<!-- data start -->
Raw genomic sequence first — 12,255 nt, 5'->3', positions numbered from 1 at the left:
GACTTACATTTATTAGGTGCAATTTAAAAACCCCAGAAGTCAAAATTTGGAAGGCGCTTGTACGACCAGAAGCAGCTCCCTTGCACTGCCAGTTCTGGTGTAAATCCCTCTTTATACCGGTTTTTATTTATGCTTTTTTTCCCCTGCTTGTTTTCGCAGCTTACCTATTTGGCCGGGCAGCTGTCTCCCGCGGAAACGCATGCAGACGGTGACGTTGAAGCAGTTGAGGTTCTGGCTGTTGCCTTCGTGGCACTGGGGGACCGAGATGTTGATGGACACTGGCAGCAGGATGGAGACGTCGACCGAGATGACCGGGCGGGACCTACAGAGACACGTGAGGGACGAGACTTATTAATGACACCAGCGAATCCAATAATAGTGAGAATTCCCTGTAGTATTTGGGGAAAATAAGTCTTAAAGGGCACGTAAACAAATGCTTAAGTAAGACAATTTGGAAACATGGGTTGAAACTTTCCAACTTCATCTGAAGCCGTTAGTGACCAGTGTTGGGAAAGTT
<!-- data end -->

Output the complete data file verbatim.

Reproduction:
Raw genomic sequence first — 12,255 nt, 5'->3', positions numbered from 1 at the left:
GACTTACATTTATTAGGTGCAATTTAAAAACCCCAGAAGTCAAAATTTGGAAGGCGCTTGTACGACCAGAAGCAGCTCCCTTGCACTGCCAGTTCTGGTGTAAATCCCTCTTTATACCGGTTTTTATTTATGCTTTTTTTCCCCTGCTTGTTTTCGCAGCTTACCTATTTGGCCGGGCAGCTGTCTCCCGCGGAAACGCATGCAGACGGTGACGTTGAAGCAGTTGAGGTTCTGGCTGTTGCCTTCGTGGCACTGGGGGACCGAGATGTTGATGGACACTGGCAGCAGGATGGAGACGTCGACCGAGATGACCGGGCGGGACCTACAGAGACACGTGAGGGACGAGACTTATTAATGACACCAGCGAATCCAATAATAGTGAGAATTCCCTGTAGTATTTGGGGAAAATAAGTCTTAAAGGGCACGTAAACAAATGCTTAAGTAAGACAATTTGGAAACATGGGTTGAAACTTTCCAACTTCATCTGAAGCCGTTAGTGACCAGTGTTGGGAAAGTT